One of the most anticipated tech conferences of the year, TechCrunch Disrupt brings together the greatest minds in tech. At this year’s conference, a group of GA Web Development Immersive alumni took home an award for Best CrunchBase App at Disrupt NY Hackathon. Teammates Kevin McAlear, Tahira Adaya, Kirsten Doyne, Ilias Tsangaris, and Zack Stayman came together to develop their skills and have a “fun, nerdy weekend with friends.”
Steven Weiss is a web developer, technology enthusiast, and recent Web Development Immersive graduate. His former life was spent as a sound engineer for NPR and various voice over studios. When not coding, he is likely cooking and/or eating. In this blog, Steve takes us through the process of creating his app, On The Side, in our WDI course. This post originally appeared on Steve’s blog here.
My first app is out in the world, flying on its own little wings. It’s called On The Side, your source for restaurant recommendations based around a super cool and esoteric list of the best ingredients right now. But lets take a step back.
On The Side begins its life as the first project assignment for the General Assembly Jan’ 14 WDI class, a collective of 27 pirate like individuals from diverse backgrounds, all restarting their lives as web developers. It’s like a reality show, except that everyone is there to make friends.
In 6 weeks, each of us has gone from little to no web development knowledge to building a fully functioning app. Once you beat yourself up over everything you’d like to improve or need to have a better handle on…it’s pretty exciting.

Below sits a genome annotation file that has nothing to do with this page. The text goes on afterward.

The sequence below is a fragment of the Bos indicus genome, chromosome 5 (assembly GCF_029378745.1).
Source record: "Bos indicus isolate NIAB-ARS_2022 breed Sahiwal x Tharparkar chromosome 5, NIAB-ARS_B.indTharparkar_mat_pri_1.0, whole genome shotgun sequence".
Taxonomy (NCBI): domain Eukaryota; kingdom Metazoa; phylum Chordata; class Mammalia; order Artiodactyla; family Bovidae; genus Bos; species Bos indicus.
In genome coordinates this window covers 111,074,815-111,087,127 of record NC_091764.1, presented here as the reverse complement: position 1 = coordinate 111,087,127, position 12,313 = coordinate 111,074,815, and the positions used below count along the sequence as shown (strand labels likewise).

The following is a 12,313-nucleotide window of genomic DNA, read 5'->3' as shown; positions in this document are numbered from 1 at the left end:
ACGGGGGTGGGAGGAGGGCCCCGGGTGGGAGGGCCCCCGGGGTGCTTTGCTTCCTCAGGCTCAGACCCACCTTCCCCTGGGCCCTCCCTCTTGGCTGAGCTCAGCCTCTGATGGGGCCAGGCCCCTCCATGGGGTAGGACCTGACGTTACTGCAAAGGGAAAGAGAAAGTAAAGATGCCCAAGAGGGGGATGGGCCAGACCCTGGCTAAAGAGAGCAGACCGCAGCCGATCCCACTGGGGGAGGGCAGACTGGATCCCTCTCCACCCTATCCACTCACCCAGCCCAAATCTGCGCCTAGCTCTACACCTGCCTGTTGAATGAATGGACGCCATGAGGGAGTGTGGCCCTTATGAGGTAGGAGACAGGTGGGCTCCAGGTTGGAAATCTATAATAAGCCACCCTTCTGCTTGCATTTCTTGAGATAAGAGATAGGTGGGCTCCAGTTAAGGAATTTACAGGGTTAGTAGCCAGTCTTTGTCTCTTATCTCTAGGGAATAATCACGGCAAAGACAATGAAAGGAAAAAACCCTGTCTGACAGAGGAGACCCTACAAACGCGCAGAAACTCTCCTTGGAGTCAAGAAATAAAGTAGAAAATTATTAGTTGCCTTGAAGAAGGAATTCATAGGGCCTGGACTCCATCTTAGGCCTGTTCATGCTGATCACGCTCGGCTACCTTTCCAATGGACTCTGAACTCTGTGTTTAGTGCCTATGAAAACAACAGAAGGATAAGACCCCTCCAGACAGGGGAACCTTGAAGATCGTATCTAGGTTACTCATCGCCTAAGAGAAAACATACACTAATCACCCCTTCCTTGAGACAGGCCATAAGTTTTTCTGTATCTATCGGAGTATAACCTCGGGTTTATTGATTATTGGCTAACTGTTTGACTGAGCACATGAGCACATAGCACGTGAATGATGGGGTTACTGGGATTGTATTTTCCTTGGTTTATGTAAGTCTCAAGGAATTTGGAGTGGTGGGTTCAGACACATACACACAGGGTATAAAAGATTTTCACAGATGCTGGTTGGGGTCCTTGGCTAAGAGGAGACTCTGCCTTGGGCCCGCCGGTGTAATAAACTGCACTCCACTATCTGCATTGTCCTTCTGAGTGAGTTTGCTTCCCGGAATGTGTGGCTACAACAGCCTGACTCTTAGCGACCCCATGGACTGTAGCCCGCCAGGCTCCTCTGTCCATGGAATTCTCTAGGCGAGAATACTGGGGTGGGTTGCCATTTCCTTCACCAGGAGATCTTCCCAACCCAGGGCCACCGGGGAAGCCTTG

Every day, we see content and data that comes from one source re-purposed into another. An API (Application Programming Interface) is a method for web apps, mobile apps, and websites to communicate with each other. Open APIs use a simple request/response model: a request is sent to an application, that request gets evaluated, and then the server sends a response back to the original sender.
Perhaps most importantly, APIs help to create a seamless user experience. A popular example is Facebook Connect, where signing into Facebook means you’re already authenticated when you sign up on other websites using their API. In this way, APIs are crucial for promoting conversations, integration, and sharing. And though tech giants like eBay and Amazon were among the first to use them, today even brands (e.g. ESPN, AmEx) and many startups (e.g. foursquare, Foodspotting) develop their own.